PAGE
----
Publications by authors named "Coleen Kane"

3 Publications

  • Page 1 of 1

Genetic analysis of Pycr1 and Pycr2 in mice.

Genetics 2021 Mar 18. Epub 2021 Mar 18.

The Jackson Laboratory, Bar Harbor, ME 04609 USA.

The final step in proline biosynthesis is catalyzed by three pyrroline-5-carboxylate reductases, PYCR1, PYCR2, and PYCR3, which convert pyrroline-5-carboxylate (P5C) to proline. Mutations in human PYCR1 and ALDH18A1 (P5C Synthetase) cause Cutis Laxa (CL), whereas mutations in PYCR2 cause hypomyelinating leukodystrophy 10 (HLD10). Here, we investigated the genetics of Pycr1 and Pycr2 in mice. A null allele of Pycr1 did not show integument or CL-related phenotypes. We also studied a novel chemically-induced mutation in Pycr2. Mice with recessive loss-of-function mutations in Pycr2 showed phenotypes consistent with neurological and neuromuscular disorders, including weight loss, kyphosis, and hind-limb clasping. The peripheral nervous systems was largely unaffected, with only mild axonal atrophy in peripheral nerves. A severe loss of subcutaneous fat in Pycr2 mutant mice is reminiscent of a CL-like phenotype, but primary features such as elastin abnormalities were not observed. Aged Pycr2 mutant mice had reduced white blood cell counts and altered lipid metabolism, suggesting a generalized metabolic disorder. PYCR1 and -2 have similar enzymatic and cellular activities, and consistent with previous studies, both were localized in the mitochondria in fibroblasts. Both PYCR1 and -2 were able to complement loss of Pro3, the yeast enzyme that converts P5C to proline, confirming their activity as P5C reductases. In mice, Pycr1; Pycr2 double mutants were sub-viable and unhealthy compared to either single mutant, indicating the genes are largely functionally redundant. Proline levels were not reduced, and precursors were not increased in serum from Pycr2 mutant mice or in lysates from skin fibroblast cultures, but placing Pycr2 mutant mice on a proline-free diet worsened the phenotype. Thus, Pycr1 and -2 have redundant functions in proline biosynthesis, and their loss makes proline a semi-essential amino acid. These findings have implications for understanding the genetics of CL and HLD10, and for modeling these disorders in mice.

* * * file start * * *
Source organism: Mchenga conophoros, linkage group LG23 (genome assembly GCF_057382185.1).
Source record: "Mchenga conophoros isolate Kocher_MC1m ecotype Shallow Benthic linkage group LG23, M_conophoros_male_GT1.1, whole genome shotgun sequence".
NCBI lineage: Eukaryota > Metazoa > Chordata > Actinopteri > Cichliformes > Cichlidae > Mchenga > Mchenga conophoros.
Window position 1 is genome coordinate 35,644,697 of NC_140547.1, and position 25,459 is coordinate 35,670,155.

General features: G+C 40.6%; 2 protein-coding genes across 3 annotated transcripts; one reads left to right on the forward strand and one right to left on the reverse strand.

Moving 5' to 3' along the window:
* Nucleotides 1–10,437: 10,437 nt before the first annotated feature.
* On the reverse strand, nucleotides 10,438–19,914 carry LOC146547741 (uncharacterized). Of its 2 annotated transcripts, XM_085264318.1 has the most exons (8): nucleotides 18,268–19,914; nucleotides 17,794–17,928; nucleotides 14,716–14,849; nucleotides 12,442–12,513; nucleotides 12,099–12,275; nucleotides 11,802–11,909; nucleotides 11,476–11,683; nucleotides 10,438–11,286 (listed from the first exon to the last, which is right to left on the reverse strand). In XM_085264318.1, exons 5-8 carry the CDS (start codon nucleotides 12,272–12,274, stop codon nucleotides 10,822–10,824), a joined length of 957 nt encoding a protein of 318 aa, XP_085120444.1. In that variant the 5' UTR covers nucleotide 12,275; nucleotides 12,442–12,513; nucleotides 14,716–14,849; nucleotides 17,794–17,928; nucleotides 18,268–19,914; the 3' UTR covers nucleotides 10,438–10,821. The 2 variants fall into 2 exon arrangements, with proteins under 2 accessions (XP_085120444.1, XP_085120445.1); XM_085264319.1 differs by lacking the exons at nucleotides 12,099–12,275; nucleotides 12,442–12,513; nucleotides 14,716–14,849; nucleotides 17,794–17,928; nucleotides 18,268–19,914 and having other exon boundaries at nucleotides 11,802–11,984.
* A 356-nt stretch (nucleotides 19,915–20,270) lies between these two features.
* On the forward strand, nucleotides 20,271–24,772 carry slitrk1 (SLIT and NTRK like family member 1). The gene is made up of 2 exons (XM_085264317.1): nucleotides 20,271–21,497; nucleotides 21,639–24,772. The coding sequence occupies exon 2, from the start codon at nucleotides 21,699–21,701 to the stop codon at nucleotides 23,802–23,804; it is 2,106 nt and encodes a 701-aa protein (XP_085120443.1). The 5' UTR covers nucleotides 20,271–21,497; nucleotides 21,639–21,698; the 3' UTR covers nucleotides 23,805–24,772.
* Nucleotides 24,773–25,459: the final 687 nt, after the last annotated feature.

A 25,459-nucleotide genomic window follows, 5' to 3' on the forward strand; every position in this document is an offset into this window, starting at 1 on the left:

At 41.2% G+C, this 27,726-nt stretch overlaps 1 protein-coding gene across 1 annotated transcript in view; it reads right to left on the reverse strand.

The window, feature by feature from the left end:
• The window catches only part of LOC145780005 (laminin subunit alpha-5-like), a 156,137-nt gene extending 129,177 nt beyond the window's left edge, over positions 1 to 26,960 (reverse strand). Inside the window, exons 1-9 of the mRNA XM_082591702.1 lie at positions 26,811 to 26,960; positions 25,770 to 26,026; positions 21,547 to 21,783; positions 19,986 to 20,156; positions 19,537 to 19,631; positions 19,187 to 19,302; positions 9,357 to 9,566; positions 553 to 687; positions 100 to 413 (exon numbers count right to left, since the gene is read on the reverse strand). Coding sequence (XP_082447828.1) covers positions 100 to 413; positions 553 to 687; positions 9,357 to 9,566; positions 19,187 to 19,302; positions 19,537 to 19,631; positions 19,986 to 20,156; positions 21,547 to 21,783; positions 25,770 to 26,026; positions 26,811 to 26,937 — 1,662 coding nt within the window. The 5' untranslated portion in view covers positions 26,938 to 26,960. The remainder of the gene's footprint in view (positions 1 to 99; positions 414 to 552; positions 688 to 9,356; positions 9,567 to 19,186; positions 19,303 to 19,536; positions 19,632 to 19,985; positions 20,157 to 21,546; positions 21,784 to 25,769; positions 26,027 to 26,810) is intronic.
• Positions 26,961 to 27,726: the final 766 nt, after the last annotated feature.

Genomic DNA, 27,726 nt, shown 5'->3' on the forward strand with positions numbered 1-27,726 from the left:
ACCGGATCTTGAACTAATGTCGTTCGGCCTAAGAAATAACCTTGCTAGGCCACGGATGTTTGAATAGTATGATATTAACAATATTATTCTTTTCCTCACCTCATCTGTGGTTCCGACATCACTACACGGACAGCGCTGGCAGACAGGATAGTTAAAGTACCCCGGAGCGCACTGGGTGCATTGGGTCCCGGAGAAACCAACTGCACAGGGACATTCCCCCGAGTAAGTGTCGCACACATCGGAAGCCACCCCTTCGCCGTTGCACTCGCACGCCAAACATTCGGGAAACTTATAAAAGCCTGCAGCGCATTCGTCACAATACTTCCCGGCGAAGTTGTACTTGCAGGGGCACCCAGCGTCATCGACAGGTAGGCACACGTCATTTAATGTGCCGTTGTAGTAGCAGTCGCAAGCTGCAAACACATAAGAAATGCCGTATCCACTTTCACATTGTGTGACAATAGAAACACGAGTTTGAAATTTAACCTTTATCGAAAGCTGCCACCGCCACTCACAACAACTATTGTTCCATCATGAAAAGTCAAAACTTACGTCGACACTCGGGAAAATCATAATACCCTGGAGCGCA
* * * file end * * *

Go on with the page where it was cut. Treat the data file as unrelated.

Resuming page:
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http://dx.doi.org/10.1093/genetics/iyab048DOI Listing
March 2021

Exome sequencing reveals pathogenic mutations in 91 strains of mice with Mendelian disorders.

Genome Res 2015 Jul 27;25(7):948-57. Epub 2015 Apr 27.

The Jackson Laboratory, Bar Harbor, Maine 04609, USA;

Spontaneously arising mouse mutations have served as the foundation for understanding gene function for more than 100 years. We have used exome sequencing in an effort to identify the causative mutations for 172 distinct, spontaneously arising mouse models of Mendelian disorders, including a broad range of clinically relevant phenotypes. To analyze the resulting data, we developed an analytics pipeline that is optimized for mouse exome data and a variation database that allows for reproducible, user-defined data mining as well as nomination of mutation candidates through knowledge-based integration of sample and variant data. Using these new tools, putative pathogenic mutations were identified for 91 (53%) of the strains in our study. Despite the increased power offered by potentially unlimited pedigrees and controlled breeding, about half of our exome cases remained unsolved. Using a combination of manual analyses of exome alignments and whole-genome sequencing, we provide evidence that a large fraction of unsolved exome cases have underlying structural mutations. This result directly informs efforts to investigate the similar proportion of apparently Mendelian human phenotypes that are recalcitrant to exome sequencing.
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http://dx.doi.org/10.1101/gr.186882.114DOI Listing
http://www.ncbi.nlm.nih.gov/pmc/articles/PMC4484392PMC
July 2015

Mouse gestation length is genetically determined.

PLoS One 2010 Aug 25;5(8):e12418. Epub 2010 Aug 25.

The Jackson Laboratory, Bar Harbor, Maine, United States of America.

Background: Preterm birth is an enormous public health problem, affecting over 12% of live births and costing over $26 billion in the United States alone. The causes are complex, but twin studies support the role of genetics in determining gestation length. Despite widespread use of the mouse in studies of the genetics of preterm birth, there have been few studies that actually address the precise natural gestation length of the mouse, and to what degree the timing of labor and birth is genetically determined.

Methodology/principal Findings: To further develop the mouse as a genetic model of preterm birth, we developed a high-throughput monitoring system and measured the gestation length in 15 inbred strains. Our results show an unexpectedly wide variation in overall gestation length between strains that approaches two full days, while intra-strain variation is quite low. Although litter size shows a strong inverse correlation with gestation length, genetic difference alone accounts for a significant portion of the variation. In addition, ovarian transplant experiments support a primary role of maternal genetics in the determination of gestation length. Preliminary analysis of gestation length in the C57BL/6J-Chr#(A/J)/NaJ chromosome substitution strain (B.A CSS) panel suggests complex genetic control of gestation length.

Conclusions/significance: Together, these data support the role of genetics in regulating gestation length and present the mouse as an important tool for the discovery of genes governing preterm birth.
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http://journals.plos.org/plosone/article?id=10.1371/journal.pone.0012418PLOS
http://www.ncbi.nlm.nih.gov/pmc/articles/PMC2928290PMC
August 2010